AUSTRALIAN FILMMAKER RELEASES HIS LATEST ACTION HIT
GRITTY ACTION MOVIE TAKES INDEPENDENT FILMMAKING TO A WHOLE NEW LEVEL
Nathan Bender is an Australian film director, writer and producer who has an insanely fascination with a particular genre — action to be a quite specifically. Throughout his childhood, he was introduced to the classic 80's action heroes such as Arnold Schwarzenegger, Sylvester Stallone and Jackie Chan. Paying homage to these films through dialogue, composition and action choreography, his dream began in his backyard. He began filming crude martial arts fight scenes with frequent collaborator Corey Neville.
In 2012 Nathan was accepted into the SAE Institute to study a Bachelor in Film Production. His first short film ‘Greed’ produced at SAE (an martial arts/silent/comedy film about two men fighting over a twenty dollar bill) would set the tone of his future films from then on and cement his reputation as being a competent action filmmaker.
His silent film proceeded on to be accepted into the Sydney Underground Film Festival, where it was well received from the audience as a welcome change to the archetypal art/drama genre films. Following other projects throughout the years, The Goners (2017) would be his biggest project. Screening at the Action on Film Festival it would receive runner up in the Action Choreography Award. In Australia it was screened at the Sydney Indie Film Festival (2017) where it took out awards for Best Visual Effects and Best Supporting Actor.
His next and latest film Still Alive (2018) would prove to be his most successful having screened at The Artemis Women in Action Film Festival at the Ahrya Fine Arts Theater in Beverly Hills, California. Both critically acclaimed and an audience favourite leads Lydia Sarks and Nick Wright show off their full capabilities in the action genre. The film features a strong female lead in an action heavy role going toe to toe with her male counterpart; with harden edge and a little Australian humor.
We have a special surprise for you at the end of his interview below. You can see an exclusive look at his film today!
NIE: Thank you for taking your time and having this interview with us. Congratulations on ‘Still Alive’. What can you tell us about the film?
Nathan Bender: “Still Alive” is a short film that capitalizes on the boom of female driven heroines and the rising violence seen in R rated cinema. It was important for us to at least match the action in films like “Atomic Blonde” and the “John Wick” series whilst building on my own style. I served as Director, Editor and Action Choreographer on this project.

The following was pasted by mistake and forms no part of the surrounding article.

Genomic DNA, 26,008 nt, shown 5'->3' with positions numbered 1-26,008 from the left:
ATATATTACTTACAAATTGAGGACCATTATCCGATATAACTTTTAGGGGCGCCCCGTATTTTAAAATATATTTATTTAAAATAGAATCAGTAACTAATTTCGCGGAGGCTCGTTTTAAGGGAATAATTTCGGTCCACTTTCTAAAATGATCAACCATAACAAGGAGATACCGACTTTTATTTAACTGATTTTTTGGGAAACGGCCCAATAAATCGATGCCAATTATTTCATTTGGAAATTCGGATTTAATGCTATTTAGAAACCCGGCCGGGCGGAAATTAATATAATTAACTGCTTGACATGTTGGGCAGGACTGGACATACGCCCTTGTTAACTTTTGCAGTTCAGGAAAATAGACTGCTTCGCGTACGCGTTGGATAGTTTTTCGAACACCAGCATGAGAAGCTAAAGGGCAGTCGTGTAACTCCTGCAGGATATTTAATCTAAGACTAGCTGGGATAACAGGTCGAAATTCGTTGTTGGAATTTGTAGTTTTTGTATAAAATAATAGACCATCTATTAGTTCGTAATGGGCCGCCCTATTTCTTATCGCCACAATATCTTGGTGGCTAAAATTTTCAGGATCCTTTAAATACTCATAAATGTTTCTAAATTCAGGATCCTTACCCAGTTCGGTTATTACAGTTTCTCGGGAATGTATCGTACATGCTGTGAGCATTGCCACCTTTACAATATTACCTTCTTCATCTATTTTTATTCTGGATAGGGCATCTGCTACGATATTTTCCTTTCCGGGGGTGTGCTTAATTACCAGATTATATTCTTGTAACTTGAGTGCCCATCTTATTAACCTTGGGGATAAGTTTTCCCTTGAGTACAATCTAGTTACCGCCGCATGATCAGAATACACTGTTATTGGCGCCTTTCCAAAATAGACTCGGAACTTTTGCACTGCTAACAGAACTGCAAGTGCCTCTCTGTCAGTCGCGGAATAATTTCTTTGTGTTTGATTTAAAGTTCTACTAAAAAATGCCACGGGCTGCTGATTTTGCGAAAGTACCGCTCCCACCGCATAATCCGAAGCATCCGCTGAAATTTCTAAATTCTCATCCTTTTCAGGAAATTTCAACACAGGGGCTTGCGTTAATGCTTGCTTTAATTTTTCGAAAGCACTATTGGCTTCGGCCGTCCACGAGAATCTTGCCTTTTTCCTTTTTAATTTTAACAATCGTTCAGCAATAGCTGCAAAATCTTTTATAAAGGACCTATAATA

NIE: What originally attracted you to this project? How did you get involved? And why now?
Nathan Bender: I got to work with a terrific cast; Nick Wright, Lydia Sarks and Mitch Wright are very skilled, accomplished and recognizable talent working in the aussie indie scene at the moment. I worked on several films as an Action Choreographer, which starred Nick so I got involved when he pitched me the idea at the Sydney Indie Film Festival. It had also been a while since I worked with Nick on film so any chance to collaborate is a worth while experience.
NIE: How has your experience from your first Award-winning film ‘The Goners’ help structure your vision and better prepare yourself for ‘Still Alive’?
Nathan Bender: ‘The Goners’ was a massive learning experience for me, mainly the style of filmmaker I want to be. We experimented with a lot of filmmaking techniques and editing tricks; some of which I incorporated into “Still Alive” some of which I abandoned. I think it’s now important for me to build on a recognizable style which audiences can identify as being unique to me.
NIE: Any particular reason you are a huge fan on action? And what message are you trying to get across to the world through your work?
Nathan Bender: I believe that action is the universal language of cinema. A car chase, fist fight or shoot out plays exactly the same in China, America or Australia; there’s something fascinating about that to me. Action is also another way for me to stand out from other filmmakers in the industry at the moment; which is very important to me. My message is that action films aren’t just restricted to massive Hollywood production, they can be accomplished on a shoe-string budget; you just need to know what you’re doing.